U.S. should scale back its overseas role
Defense Secretary Robert Gates recently observed: "In my opinion, any future defense secretary who advises the president to again send a big American land army into Asia or into the Middle East or Africa should 'have his head examined,' as General MacArthur so delicately put it."
I confess surprise that Gates would make such a statement, since it suggests that our recent military actions in Iraq and Afghanistan were, at best, ill advised and at worst simply mistakes. This is from a man who was a certified hawk during the Cold War, pushing for higher defense spending.
We are in the midst of trying to cut the federal budget. I don't think Gates has suddenly gone soft on defense spending, but his remark suggests he thinks America has assumed a dysfunctionally large role in trying to control global events. We are everywhere trying to do everything.
We need to rethink our level of commitments and seek a more modest role. This means a new strategy that would lead to lower defense and intelligence spending. Just staring at items in the budget is not the place to start. One starts with the policy itself and then determines what size and type of military we need.
If the secretary of defense can suggest the policy over the last decade has been too ambitious, why can't the politicians? Just blindly cutting the defense budget without changing our foreign policy goals makes no sense.
Michael Francis, Homosassa
Apathy is disheartening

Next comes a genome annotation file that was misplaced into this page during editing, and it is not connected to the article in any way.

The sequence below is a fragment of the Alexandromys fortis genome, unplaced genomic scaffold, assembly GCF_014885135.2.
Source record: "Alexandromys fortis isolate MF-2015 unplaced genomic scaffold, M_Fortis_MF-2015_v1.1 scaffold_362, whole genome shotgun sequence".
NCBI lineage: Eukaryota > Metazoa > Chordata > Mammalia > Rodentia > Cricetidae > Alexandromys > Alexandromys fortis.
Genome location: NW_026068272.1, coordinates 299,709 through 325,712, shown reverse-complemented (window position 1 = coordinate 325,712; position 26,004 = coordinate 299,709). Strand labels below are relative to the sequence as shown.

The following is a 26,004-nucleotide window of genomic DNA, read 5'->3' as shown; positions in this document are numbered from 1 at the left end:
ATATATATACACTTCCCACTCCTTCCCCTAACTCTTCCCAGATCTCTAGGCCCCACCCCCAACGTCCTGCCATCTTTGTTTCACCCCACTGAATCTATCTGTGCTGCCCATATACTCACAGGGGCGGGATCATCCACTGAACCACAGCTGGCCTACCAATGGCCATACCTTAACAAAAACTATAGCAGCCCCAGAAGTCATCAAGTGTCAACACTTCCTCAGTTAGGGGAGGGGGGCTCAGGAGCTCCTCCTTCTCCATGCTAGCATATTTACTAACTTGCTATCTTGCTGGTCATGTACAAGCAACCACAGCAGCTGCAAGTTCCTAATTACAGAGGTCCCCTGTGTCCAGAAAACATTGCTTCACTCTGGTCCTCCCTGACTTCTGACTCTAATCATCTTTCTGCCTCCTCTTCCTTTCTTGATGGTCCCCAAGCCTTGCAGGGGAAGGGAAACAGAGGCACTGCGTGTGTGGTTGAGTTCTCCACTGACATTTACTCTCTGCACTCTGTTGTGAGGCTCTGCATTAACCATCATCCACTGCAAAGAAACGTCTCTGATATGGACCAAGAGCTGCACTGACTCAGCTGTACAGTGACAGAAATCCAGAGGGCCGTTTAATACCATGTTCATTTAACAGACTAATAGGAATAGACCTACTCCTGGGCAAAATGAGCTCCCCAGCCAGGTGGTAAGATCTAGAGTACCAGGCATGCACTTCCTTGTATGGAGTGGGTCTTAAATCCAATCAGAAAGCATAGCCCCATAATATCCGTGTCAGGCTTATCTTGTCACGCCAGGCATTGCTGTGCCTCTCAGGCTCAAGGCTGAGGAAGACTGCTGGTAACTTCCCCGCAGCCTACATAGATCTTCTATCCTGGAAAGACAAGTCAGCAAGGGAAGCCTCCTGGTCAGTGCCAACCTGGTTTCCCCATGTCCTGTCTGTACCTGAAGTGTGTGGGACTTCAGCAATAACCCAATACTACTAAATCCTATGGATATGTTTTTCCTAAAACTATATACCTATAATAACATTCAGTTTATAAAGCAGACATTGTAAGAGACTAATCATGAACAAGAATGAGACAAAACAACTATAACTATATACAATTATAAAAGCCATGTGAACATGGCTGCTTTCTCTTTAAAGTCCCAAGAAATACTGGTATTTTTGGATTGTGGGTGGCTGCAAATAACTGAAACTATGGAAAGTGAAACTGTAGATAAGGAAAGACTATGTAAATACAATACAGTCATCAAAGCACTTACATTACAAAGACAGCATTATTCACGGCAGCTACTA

In the city of Tampa reside 147,968 registered voters who simply don't care who is responsible for governmental decisions that affect their lives on a daily basis. In the March 1 election for mayor and City Council, a mere 41,948 citizens thought enough of their civic responsibility to get off the couch and vote. Shame on the rest of you for not exercising a right many in this world do not possess.
Legislation should be considered that would provide for the loss, for a specific time period, of voting rights if a registered voter fails to vote in more than two consecutive voting periods. An adage fits the bill neatly: Use it or lose it.
Norman S. Cannella Sr., Tampa
Input from young needed
Daniel Ruth (Dick Greco: Victim of age and indifference, March 4) hit the nail on the head. We live in the greatest country in the world, where we can avail ourselves of just about anything we desire. But how long before malaise and complacency changes our society for the worse?
Priorities are severely misplaced when only seven out of 1,400 students at the University of South Florida show up at the polling stations to cast their vote. Young people are the future; their opinions are useful, and their respect for this wonderful privilege is needed.
Norma McCulliss, Palm Harbor
Florida deadly for kids at risk | Feb. 27
State is hardly a leader
Thank you for unearthing the shocking facts about child deaths in Florida.
The only public reaction I have seen has been from George Sheldon, the former head of the Department of Children and Families, who says, "The department and its partners have made substantial progress over the last four years."
Get real. The reporter found that in the past six years 933 children died from abuse or neglect, almost half of them after being called to the attention of child welfare authorities. Those "authorities" are the private agencies that were contracted by Sheldon to do the job under the privatized system put in place in 2000 under the label "community-based care."